You are walking under your trees and notice something is not quite right. There is a small clump of green, healthy-looking leaves in the middle of a pathway. Or several clumps scattered under your tree. It could be from a deciduous tree like a Japanese maple or Valley oak. Or maybe from a pine tree. And you wonder, why is my tree dropping green leaves?
Trees don’t “drop” green leaves
First off, you need to know that trees do not drop healthy green leaves on purpose. Leaves are extremely important to trees. They are the food factories, through the process of photosynthesis, that provide the energy the tree needs to grow and thrive. Trees not only hold on tightly to healthy leaves, but they will also hold onto undersized and disease-ridden leaves to take advantage of every bit of photosynthesis they can. Therefore, it doesn’t make sense that they would drop green leaves, especially healthy ones.
So who or what is causing the drop of green leaves?
There are two possible sources. The first is fairly obvious especially if trees are growing over a roadway. Tall trucks do an amazing job of keeping the recommended height over roadways by smashing into low-hanging branches and ripping off green foliage. The second culprit of the loss of green foliage is squirrels.
Why are squirrels chewing off green foliage?
Before we can answer that question, you need to know that there are three kinds of squirrels in the world― ground squirrels, tree squirrels, and flying squirrels. Since ground squirrels live at ground level and burrow underground, they are not the ones dropping green foliage. And even though the squirrels in your trees appear to fly from limb to limb, they are not flying squirrels. They are most likely Eastern Fox squirrels which are the most common of the tree squirrels in this area according to the Lindsey Wildlife Museum. They are active during the day. They feast on nuts, fruits, and bird seed and are attracted to yards that offer a smorgasbord of their favorite foods.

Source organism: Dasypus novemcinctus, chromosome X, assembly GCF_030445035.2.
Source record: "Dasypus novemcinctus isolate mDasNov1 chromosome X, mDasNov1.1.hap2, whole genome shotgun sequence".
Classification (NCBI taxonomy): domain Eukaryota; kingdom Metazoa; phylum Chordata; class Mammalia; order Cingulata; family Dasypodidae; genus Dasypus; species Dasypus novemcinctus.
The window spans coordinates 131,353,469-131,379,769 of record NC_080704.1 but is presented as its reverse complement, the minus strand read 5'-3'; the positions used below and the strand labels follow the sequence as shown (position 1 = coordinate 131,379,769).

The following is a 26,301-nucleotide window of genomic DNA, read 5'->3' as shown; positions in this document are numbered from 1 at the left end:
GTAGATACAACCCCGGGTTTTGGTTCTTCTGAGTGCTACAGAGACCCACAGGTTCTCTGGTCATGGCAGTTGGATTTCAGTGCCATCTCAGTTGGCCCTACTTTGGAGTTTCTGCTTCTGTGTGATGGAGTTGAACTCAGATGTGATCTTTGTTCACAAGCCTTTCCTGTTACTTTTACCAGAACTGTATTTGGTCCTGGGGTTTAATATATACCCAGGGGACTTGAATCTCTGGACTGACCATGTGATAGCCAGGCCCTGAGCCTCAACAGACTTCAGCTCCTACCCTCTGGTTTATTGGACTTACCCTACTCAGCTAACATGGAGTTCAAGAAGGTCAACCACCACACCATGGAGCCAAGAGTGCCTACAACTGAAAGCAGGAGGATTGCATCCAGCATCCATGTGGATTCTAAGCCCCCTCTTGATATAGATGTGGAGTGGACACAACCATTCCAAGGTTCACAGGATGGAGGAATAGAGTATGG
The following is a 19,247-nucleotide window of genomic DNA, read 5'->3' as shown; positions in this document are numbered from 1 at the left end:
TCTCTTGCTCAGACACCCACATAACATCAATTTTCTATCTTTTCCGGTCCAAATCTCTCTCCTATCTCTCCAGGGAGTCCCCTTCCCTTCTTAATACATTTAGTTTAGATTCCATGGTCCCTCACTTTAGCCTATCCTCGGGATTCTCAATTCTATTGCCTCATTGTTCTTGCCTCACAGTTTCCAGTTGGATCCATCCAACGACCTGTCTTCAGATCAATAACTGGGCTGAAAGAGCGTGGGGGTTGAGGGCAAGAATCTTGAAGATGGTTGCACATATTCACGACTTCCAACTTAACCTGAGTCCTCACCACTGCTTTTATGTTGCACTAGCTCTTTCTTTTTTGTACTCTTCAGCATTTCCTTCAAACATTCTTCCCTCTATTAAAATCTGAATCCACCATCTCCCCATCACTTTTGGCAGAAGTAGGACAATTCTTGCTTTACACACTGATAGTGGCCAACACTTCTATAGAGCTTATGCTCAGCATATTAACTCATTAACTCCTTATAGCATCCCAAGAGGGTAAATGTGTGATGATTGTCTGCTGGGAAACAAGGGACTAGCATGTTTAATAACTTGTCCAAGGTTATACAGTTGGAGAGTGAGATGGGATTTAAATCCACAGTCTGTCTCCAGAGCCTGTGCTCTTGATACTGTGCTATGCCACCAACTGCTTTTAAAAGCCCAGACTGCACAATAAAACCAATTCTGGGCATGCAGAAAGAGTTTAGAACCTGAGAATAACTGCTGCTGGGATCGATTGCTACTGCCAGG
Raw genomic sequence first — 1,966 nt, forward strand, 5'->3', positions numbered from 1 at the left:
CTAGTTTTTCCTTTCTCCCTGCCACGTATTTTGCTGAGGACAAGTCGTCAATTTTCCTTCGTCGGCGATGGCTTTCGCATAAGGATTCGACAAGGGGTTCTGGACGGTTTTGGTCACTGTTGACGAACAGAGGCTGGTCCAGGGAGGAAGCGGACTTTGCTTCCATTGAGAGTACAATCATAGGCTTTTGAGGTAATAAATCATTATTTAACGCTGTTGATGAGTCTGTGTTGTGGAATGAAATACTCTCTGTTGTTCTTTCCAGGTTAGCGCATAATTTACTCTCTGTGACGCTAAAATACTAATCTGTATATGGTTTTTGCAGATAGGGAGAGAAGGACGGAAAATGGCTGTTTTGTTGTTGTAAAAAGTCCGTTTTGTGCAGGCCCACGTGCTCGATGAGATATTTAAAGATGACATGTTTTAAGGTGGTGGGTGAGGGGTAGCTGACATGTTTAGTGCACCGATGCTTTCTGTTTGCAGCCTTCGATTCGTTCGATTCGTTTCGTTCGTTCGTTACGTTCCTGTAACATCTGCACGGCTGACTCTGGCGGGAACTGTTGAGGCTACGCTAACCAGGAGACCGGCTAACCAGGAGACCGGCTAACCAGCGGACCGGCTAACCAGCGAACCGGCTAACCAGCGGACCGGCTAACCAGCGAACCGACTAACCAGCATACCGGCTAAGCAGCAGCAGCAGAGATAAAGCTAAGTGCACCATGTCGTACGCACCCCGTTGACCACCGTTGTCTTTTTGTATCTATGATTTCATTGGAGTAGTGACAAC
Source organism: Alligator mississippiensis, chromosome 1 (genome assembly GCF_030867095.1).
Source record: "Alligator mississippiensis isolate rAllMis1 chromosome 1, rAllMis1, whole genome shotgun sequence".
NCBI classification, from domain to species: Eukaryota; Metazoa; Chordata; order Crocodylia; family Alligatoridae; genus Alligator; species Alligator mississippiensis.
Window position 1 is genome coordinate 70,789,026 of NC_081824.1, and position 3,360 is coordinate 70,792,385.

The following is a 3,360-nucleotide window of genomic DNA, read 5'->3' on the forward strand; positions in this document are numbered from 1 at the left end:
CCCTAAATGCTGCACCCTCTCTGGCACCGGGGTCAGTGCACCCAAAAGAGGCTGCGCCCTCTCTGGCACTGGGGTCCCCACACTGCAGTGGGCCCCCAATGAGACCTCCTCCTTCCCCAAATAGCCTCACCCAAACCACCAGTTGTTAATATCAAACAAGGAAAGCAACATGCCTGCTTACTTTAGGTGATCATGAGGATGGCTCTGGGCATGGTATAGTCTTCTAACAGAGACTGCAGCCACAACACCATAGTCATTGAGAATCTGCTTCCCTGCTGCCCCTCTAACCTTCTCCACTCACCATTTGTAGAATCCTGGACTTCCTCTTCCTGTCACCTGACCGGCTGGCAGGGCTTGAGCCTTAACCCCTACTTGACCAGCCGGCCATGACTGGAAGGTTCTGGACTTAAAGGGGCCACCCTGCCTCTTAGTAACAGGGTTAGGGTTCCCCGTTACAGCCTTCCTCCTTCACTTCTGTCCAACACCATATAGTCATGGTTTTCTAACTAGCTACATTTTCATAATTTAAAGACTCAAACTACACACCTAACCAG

Where they build their home
When they nest they look for locations off the ground, usually up in a tree. They prefer something pre-built, like a cavity in a tree. They do not create cavities, but they will take advantage of those that already exist and will chew on the opening to make it larger if need be. If a suitable cavity is not readily available then they will build a nest made of leaves. Squirrel nests look like someone raked a bunch of leaves into a pile and then stuffed it into the branches of your tree. Squirrels can produce two litters of kits a year, though most adult squirrels only breed once a year. The usual nesting seasons are February-May and July-September, which means this is the time of year you most often see green leaves on the ground as they gather materials for their nest.
Can squirrel nest building damage my tree?
There is always the possibility that the squirrels could become a little too aggressive in their “leaf” gathering for nest building and remove too much foliage, but usually, that is not the case. However, they do have another habit that could affect the health of your tree.
Stripping bark off branches
Squirrels like to strip the bark off of trees, especially on trees with thin-skinned bark like mulberries, Coast Live oaks, Japanese maples, and other such species. They pull the bark off with their teeth and chew on it or take it back to their nest. They are after the sweet sap that runs under the bark, which carries sugars and nutrients around the tree. We’ve seen squirrels strip the bark off of the top of branches so it’s sometimes hard to see the damage from the ground.
This bark stripping doesn’t sound good for my tree.
A tree can survive some bark stripping, especially if it’s only here and there on a few branches. But if squirrels strip too much bark from the tree trunk or if a squirrel girdles the tree, the tree loses its important protective layer and is more likely to get diseased or damaged. Over time, it’s often that the girdled branch dies. 
How can I protect my tree from bark-stripping squirrels?
Unfortunately, discouraging squirrels from your tree can be an impossible task. If it is a solitary tree, in the middle of your yard, with no access from other trees or your home, you have a small chance of success. Try placing a two-foot wide piece of slippery plastic or sheet metal two feet above the ground, completely around the trunk to keep them from entering the tree from the ground. If the tree is surrounded by other trees prune branches back to reduce access. Remove those leafy nests during the non-nesting season to encourage them to find another tree. Eliminate bird feeders that not only attract birds but squirrels as well. Squirrels are very sensitive to smell and you might be able to discourage them by hanging ammonia-soaked rags in the tree. This might work initially, but eventually, the squirrels adapt to the smell and start to ignore it. If you are really determined you can try one of the many squirrel deterrents advertised on the internet and see if one works. (And if it does, please let me know!) Just remember this mantra, “Nothing is 100% when it comes to nature”. And its corollary from Jurassic Park is “Life finds a way!”
As always, if you suspect squirrel damage to your tree and need verification, please call our office at 925.930.7901 and have one of our arborists check it out.